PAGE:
coord=47.302,7.365 dist=0.7 > horizon.out
        Raster map mode (for r.sun):
       # we put a bufferzone of 10% of maxdistance around the study area
       r.horizon elevin=DEM horizonstep=30 bufferzone=200 horizon=horangle \
           dist=0.7 maxdistance=2000


        r.sun, r.sunmask, r.los


       Hofierka J., 1997. Direct solar  radiation  modelling  within  an  open  GIS  environment.
       Proceedings of JEC-GI'97 conference in Vienna, Austria, IOS Press Amsterdam, 575-584

       Hofierka  J.,  Huld T., Cebecauer T., Suri M., 2007. Open Source Solar Radiation Tools for
       Environmental and Renewable Energy Applications, International Symposium on  Environmental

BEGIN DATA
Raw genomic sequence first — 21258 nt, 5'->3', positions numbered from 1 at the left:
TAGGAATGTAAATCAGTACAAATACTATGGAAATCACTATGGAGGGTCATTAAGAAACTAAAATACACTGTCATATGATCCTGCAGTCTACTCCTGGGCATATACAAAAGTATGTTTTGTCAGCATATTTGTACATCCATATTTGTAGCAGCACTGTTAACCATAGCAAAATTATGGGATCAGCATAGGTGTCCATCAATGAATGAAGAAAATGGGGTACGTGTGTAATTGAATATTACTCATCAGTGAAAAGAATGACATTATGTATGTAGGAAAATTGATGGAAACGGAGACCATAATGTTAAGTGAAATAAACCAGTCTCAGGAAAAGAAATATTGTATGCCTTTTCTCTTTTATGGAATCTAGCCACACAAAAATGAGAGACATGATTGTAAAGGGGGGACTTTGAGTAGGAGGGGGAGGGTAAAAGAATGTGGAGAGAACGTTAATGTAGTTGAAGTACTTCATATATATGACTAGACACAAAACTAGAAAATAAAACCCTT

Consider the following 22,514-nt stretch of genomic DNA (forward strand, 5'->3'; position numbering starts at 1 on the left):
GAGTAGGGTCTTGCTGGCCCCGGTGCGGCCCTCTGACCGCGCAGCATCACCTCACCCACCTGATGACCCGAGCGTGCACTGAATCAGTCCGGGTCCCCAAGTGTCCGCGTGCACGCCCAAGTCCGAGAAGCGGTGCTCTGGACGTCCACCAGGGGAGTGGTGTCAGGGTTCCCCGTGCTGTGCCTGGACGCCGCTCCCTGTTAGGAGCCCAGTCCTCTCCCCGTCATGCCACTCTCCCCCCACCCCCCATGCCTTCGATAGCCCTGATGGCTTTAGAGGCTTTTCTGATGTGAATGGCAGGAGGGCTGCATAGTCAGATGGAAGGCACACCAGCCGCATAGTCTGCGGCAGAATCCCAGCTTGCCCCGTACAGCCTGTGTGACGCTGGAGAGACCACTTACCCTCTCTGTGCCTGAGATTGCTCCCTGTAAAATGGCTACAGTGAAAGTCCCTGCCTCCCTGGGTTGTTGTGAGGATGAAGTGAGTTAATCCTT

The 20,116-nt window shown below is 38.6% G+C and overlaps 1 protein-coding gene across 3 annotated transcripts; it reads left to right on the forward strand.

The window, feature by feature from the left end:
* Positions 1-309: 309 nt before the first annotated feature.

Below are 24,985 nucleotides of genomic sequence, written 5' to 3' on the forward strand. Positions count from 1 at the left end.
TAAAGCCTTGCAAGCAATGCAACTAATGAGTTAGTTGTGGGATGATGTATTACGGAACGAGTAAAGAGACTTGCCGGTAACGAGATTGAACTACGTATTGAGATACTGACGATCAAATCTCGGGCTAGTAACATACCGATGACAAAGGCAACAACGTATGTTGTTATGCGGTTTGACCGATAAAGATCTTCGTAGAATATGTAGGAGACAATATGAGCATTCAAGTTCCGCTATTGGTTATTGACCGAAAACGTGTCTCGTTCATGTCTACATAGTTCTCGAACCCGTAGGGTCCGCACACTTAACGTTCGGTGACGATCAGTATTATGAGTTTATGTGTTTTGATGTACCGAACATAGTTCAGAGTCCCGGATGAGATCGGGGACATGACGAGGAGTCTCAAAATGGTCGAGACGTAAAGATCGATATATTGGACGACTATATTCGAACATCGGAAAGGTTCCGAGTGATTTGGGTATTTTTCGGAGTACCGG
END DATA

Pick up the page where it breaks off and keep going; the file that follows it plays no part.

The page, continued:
Software Systems, Prague, 2007

       Neteler  M., Mitasova H., 2004. Open Source GIS: A GRASS GIS Approach, Springer, New York.
       ISBN: 1-4020-8064-6, 2nd Edition 2004 (reprinted 2005), 424 pages

       Project PVGIS, European Commission, DG Joint Research Centre 2001-2007

       Suri M., Hofierka J., 2004.  A New GIS-based Solar Radiation Model and Its Application for
       Photovoltaic Assessments. Transactions in GIS, 8(2), 175-190


       Thomas Huld, Joint Research Centre of the European Commission, Ispra, Italy
       Tomas Cebecauer, Joint Research Centre of the European Commission, Ispra, Italy
       Jaroslav Hofierka, GeoModel s.r.o., Bratislava, Slovakia
       Marcel Suri, Joint Research Centre of the European Commission, Ispra, Italy © 2007, Thomas
       Huld,   Tomas   Cebecauer,   Jaroslav    Hofierka,    Marcel    Suri

       Last changed: $Date: 2011-11-08 03:29:50 -0800 (Tue, 08 Nov 2011) $